Wisconsin lawmakers move ahead on election integrity legislation


Wisconsin lawmakers spent Wednesday at the Capitol looking to close the gaps from last fall’s election.

The Wisconsin Senate approved four pieces of legislation that Sen. Duey Strobel, R-Saukville, said will make it easier to vote and more difficult to cheat in the state.

“We must restore confidence and trust in our elections, and these bills are the first step in doing that,” Stroebel said.

One of the plans, which provides more protections for poll workers, is from Sen. Alberta Darling, R-River Hills.

The others are all Stroebel’s, including:

  • SB 213 expands enforcement options for election law violations by giving the courts a direct path in election challenges, not just the Wisconsin Election Commission. The plan also allows prosecutors in neighboring counties to investigate election complaints in adjacent counties.
  • SB 208 increases transparency at the Wisconsin Elections Commission by requiring the online publication of the Commission’s meeting minutes.
  • SB 207 clarifies the rules in Wisconsin dealing with outside money and its use in the state’s election administration.

The last plan, dealing with out of state money for nonprofits, is also the focus in the Wisconsin Assembly.
Rep. Janel Brandtjen, R-Menomonee Falls, told The Center Square on Wednesday that she is poised to push for a number of new restrictions on how groups like the Mark Zuckerberg-funded Center for Tech and Civic Life can operate in the state.

“You're talking about millions of dollars with no regulations and no reporting,” Brandtjen said. “And this is just the money we know about.”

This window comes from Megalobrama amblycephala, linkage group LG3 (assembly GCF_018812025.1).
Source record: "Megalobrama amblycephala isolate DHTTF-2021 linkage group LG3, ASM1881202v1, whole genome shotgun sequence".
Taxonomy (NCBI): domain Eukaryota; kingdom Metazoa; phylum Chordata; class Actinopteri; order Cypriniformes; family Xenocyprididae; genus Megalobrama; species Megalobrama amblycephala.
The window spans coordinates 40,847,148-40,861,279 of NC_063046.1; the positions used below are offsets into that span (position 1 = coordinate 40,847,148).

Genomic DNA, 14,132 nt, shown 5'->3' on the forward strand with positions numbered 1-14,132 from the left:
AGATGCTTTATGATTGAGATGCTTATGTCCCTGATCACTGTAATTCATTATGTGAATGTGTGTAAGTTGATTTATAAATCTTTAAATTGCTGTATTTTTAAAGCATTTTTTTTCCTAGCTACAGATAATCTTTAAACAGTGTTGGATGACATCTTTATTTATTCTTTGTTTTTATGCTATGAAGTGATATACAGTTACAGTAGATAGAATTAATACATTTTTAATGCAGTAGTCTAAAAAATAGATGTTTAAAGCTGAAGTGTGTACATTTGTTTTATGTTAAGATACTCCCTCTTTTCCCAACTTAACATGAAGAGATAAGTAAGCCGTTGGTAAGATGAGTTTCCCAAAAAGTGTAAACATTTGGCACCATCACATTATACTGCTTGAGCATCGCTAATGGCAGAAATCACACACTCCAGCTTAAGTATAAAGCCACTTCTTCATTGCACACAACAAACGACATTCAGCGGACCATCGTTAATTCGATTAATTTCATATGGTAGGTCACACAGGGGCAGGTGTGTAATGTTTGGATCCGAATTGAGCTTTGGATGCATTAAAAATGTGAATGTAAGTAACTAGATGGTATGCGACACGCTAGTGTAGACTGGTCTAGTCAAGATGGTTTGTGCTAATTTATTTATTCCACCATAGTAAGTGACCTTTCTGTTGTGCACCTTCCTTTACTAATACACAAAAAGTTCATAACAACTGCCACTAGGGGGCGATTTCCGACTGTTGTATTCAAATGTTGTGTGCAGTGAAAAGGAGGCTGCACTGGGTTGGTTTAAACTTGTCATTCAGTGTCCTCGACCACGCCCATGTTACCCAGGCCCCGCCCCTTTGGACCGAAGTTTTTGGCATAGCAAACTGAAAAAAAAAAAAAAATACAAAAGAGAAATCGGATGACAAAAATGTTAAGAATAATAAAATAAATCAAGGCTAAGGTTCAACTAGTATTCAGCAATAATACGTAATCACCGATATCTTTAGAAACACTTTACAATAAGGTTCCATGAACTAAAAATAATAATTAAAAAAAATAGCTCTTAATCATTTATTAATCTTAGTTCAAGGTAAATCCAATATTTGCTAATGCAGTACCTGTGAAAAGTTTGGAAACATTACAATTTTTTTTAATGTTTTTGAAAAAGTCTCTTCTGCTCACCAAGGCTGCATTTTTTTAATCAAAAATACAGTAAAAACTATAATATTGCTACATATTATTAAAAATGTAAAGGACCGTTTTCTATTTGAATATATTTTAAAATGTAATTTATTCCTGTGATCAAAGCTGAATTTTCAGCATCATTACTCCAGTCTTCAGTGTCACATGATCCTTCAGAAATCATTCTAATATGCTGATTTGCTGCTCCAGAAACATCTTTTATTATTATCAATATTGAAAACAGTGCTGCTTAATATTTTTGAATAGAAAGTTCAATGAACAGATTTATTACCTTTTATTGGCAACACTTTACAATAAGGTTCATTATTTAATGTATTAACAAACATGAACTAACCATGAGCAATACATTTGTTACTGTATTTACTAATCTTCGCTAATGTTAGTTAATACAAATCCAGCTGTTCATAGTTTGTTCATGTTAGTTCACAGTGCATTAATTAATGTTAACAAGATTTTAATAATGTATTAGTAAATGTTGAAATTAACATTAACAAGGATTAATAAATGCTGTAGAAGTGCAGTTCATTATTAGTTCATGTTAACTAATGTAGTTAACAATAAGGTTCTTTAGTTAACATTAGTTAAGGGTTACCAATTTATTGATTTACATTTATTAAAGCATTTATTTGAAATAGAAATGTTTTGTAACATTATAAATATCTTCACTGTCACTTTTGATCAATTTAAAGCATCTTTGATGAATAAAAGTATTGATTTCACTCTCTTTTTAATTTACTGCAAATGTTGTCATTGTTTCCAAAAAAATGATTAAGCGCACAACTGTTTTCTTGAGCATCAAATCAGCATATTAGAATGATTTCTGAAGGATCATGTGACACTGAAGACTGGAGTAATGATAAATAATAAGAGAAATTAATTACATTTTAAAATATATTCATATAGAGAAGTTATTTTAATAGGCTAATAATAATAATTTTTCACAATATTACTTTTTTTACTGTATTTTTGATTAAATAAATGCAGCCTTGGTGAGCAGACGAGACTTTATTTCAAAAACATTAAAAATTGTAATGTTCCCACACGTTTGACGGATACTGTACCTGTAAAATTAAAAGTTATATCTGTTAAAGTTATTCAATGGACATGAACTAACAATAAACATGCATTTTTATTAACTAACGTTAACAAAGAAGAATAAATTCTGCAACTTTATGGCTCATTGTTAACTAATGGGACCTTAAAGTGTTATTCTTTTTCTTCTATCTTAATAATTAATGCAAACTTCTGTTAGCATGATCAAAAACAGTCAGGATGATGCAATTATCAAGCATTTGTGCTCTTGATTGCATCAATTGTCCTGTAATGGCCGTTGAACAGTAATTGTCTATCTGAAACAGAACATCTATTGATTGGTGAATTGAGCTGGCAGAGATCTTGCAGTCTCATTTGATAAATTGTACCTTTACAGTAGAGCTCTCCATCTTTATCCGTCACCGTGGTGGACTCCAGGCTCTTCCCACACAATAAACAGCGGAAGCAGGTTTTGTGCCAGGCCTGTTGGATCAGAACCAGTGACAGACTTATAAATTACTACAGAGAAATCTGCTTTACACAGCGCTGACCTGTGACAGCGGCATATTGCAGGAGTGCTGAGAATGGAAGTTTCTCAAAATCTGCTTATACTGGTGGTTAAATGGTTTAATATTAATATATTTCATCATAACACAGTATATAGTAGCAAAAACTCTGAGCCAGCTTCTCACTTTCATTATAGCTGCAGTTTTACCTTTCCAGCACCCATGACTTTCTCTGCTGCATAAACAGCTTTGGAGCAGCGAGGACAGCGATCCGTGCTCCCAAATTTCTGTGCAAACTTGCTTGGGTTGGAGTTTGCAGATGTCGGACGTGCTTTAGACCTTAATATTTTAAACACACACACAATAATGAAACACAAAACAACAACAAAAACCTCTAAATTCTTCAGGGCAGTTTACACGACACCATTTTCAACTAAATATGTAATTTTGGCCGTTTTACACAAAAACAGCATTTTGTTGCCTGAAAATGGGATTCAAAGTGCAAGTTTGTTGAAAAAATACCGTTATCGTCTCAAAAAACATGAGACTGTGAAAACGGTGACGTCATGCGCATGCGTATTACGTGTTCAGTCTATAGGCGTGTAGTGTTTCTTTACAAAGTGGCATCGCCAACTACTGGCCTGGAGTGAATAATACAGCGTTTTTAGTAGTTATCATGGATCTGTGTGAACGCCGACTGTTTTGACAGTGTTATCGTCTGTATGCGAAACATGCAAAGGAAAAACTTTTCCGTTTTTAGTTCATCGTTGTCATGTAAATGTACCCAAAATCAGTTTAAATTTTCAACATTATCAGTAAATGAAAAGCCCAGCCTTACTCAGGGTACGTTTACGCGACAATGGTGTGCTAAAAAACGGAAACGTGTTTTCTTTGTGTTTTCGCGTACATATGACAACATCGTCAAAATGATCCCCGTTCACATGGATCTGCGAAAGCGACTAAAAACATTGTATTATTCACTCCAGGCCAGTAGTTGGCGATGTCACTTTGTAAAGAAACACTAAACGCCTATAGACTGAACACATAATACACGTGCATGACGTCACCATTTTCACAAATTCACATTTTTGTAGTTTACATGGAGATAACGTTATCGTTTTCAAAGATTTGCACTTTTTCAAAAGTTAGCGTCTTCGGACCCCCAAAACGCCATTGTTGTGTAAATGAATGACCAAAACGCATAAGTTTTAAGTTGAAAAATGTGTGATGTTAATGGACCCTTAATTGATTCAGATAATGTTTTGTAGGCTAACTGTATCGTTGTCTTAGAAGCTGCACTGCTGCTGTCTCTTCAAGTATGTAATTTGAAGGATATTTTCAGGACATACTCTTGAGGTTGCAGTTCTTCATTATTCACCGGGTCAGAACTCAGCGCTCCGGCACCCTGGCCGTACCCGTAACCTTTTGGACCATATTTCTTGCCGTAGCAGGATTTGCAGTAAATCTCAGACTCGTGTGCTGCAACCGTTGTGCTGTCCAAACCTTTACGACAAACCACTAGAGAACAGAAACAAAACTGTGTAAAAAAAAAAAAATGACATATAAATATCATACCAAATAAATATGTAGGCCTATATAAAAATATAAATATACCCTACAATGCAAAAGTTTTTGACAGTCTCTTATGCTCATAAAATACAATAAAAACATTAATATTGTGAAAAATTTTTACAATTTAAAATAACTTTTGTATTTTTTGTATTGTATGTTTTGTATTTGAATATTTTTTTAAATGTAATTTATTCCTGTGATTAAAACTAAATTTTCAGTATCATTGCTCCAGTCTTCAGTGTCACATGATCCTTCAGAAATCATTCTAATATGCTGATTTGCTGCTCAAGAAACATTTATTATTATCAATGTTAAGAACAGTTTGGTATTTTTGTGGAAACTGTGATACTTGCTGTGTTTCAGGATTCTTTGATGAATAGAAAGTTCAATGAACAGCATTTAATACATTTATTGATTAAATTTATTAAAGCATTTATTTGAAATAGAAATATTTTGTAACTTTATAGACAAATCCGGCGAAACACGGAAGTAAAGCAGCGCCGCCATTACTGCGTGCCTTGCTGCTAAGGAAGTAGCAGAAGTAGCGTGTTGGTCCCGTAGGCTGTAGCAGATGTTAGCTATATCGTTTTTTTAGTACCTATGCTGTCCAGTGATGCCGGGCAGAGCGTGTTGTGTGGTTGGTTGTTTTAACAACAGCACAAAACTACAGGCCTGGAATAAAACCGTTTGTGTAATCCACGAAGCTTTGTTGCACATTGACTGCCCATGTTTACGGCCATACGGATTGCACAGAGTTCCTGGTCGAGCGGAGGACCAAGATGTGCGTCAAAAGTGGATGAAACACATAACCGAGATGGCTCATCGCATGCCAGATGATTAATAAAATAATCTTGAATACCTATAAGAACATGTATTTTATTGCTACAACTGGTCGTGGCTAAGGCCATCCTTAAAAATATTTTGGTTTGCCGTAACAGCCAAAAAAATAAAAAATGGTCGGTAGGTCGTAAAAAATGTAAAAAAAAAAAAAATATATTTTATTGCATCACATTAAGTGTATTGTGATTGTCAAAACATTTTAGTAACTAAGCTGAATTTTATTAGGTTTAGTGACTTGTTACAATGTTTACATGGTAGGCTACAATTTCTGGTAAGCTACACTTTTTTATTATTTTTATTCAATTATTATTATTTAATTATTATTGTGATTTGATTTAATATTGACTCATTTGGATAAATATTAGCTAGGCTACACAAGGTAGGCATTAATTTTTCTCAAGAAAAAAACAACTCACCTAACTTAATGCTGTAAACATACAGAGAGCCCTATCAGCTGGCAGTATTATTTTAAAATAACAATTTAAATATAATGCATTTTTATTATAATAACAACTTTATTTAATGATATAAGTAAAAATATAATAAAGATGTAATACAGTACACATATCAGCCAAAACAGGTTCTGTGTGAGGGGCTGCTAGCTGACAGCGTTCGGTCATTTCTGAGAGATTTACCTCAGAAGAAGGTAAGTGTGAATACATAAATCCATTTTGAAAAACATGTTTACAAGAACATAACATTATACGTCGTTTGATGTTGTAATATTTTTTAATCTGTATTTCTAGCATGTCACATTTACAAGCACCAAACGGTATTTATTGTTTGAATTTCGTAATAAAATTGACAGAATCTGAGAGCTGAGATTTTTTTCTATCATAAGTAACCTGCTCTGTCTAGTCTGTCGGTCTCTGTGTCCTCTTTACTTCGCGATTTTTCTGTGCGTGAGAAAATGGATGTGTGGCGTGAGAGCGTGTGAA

Brandtjen is leading the investigation in the Assembly inspired by reports that the CTCL all but took over Green Bay’s election operation last fall. Brandtjen said that investigation is now focusing on other communities in the state because of a lawsuit filed last week.

Brandtjen said the investigation is solely about election integrity, not about who won the November election in Wisconsin.

“If this was the Tea Party funded by the Koch brothers, we still wouldn’t want third party money coming into Wisconsin and into our elections,” Brandtjen said.

Most of the Senate’s election proposals, and just about anything that comes from Brandtjen’s investigation, is almost certainly dead on arrival at Gov. Tony Evers’ office.

Brandtjen said the governor has made it clear he won’t sign anything that he thinks makes it more difficult to vote.

“This has nothing to do with making it more difficult for people to vote,” Brandtjen said. “It only has to do with third-party money coming into Wisconsin.”

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